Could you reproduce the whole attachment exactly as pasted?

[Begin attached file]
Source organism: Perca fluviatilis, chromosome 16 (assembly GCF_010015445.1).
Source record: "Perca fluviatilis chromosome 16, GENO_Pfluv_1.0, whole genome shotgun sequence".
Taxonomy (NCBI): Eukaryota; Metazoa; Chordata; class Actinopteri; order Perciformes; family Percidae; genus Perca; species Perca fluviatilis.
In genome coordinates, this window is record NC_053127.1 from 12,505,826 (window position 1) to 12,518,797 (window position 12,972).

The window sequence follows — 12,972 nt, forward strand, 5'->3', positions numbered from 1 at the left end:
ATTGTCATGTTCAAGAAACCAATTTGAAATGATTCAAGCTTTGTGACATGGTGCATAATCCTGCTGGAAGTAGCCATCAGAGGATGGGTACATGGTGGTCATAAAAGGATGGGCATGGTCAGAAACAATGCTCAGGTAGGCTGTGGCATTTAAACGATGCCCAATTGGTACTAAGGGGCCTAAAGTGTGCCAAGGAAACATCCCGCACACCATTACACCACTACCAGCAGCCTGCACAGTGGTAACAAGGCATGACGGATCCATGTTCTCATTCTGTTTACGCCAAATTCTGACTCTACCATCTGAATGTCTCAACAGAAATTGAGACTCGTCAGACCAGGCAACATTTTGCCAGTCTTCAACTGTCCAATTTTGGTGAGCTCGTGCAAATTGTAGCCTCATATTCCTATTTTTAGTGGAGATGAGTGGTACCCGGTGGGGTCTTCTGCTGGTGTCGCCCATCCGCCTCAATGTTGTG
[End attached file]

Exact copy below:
Source organism: Perca fluviatilis, chromosome 16 (assembly GCF_010015445.1).
Source record: "Perca fluviatilis chromosome 16, GENO_Pfluv_1.0, whole genome shotgun sequence".
Taxonomy (NCBI): Eukaryota; Metazoa; Chordata; class Actinopteri; order Perciformes; family Percidae; genus Perca; species Perca fluviatilis.
In genome coordinates, this window is record NC_053127.1 from 12,505,826 (window position 1) to 12,518,797 (window position 12,972).

The window sequence follows — 12,972 nt, forward strand, 5'->3', positions numbered from 1 at the left end:
ATTGTCATGTTCAAGAAACCAATTTGAAATGATTCAAGCTTTGTGACATGGTGCATAATCCTGCTGGAAGTAGCCATCAGAGGATGGGTACATGGTGGTCATAAAAGGATGGGCATGGTCAGAAACAATGCTCAGGTAGGCTGTGGCATTTAAACGATGCCCAATTGGTACTAAGGGGCCTAAAGTGTGCCAAGGAAACATCCCGCACACCATTACACCACTACCAGCAGCCTGCACAGTGGTAACAAGGCATGACGGATCCATGTTCTCATTCTGTTTACGCCAAATTCTGACTCTACCATCTGAATGTCTCAACAGAAATTGAGACTCGTCAGACCAGGCAACATTTTGCCAGTCTTCAACTGTCCAATTTTGGTGAGCTCGTGCAAATTGTAGCCTCATATTCCTATTTTTAGTGGAGATGAGTGGTACCCGGTGGGGTCTTCTGCTGGTGTCGCCCATCCGCCTCAATGTTGTG